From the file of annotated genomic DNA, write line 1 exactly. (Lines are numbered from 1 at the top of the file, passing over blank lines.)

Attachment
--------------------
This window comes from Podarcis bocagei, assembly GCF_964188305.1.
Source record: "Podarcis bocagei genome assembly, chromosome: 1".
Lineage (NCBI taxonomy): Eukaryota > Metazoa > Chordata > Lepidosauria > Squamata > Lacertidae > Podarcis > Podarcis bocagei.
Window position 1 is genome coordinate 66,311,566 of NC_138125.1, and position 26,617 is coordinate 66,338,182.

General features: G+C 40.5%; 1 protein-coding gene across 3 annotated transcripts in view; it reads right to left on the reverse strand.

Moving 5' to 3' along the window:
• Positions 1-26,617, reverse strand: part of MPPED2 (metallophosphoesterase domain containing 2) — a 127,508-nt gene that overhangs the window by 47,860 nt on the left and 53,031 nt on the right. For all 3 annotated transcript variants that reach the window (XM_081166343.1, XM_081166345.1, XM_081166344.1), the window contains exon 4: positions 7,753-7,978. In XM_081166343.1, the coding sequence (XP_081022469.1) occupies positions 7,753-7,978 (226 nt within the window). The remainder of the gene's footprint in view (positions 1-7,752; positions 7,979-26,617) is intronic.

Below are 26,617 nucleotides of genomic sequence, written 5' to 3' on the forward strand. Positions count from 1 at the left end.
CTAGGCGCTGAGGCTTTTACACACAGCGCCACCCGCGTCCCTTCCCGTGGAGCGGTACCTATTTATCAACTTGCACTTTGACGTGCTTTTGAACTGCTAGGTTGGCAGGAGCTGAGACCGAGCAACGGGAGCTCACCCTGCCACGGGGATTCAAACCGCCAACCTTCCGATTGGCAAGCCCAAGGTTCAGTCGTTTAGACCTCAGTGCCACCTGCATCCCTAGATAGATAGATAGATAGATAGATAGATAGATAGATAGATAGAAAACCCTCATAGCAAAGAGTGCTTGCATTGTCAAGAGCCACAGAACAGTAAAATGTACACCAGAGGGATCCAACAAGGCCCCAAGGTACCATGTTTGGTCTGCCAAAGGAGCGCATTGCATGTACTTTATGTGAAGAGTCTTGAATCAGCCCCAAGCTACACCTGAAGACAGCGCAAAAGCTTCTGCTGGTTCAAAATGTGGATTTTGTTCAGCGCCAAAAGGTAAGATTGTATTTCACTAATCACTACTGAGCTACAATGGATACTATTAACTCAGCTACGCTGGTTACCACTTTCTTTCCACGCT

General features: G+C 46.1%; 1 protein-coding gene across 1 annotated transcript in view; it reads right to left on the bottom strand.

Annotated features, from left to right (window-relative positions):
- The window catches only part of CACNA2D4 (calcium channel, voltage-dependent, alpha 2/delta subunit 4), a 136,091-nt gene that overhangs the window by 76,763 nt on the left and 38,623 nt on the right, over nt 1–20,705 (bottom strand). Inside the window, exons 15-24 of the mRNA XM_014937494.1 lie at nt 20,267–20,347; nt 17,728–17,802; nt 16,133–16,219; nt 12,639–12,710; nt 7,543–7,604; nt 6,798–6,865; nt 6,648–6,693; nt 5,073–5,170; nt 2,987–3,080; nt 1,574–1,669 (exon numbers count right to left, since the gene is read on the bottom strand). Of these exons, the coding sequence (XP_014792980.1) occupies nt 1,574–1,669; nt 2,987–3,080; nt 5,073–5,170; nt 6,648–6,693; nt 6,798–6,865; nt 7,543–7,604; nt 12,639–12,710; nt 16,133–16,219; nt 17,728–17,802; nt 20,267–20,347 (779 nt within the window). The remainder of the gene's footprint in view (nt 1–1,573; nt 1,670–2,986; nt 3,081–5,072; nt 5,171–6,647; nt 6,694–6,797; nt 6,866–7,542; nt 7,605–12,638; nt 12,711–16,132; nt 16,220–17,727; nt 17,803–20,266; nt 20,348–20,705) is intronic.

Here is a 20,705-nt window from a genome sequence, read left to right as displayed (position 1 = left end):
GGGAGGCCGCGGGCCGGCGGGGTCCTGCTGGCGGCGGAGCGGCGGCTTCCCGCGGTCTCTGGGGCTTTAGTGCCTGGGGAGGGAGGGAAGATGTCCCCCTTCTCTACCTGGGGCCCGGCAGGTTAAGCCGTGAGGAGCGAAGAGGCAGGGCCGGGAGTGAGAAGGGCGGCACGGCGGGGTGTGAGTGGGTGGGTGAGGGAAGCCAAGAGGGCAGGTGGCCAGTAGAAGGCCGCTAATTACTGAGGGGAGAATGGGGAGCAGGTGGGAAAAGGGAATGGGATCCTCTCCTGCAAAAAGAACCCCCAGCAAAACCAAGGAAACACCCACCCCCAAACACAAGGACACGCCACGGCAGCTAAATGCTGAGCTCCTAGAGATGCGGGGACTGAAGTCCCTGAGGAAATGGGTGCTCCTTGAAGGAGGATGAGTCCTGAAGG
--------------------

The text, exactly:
This window comes from Podarcis bocagei, assembly GCF_964188305.1.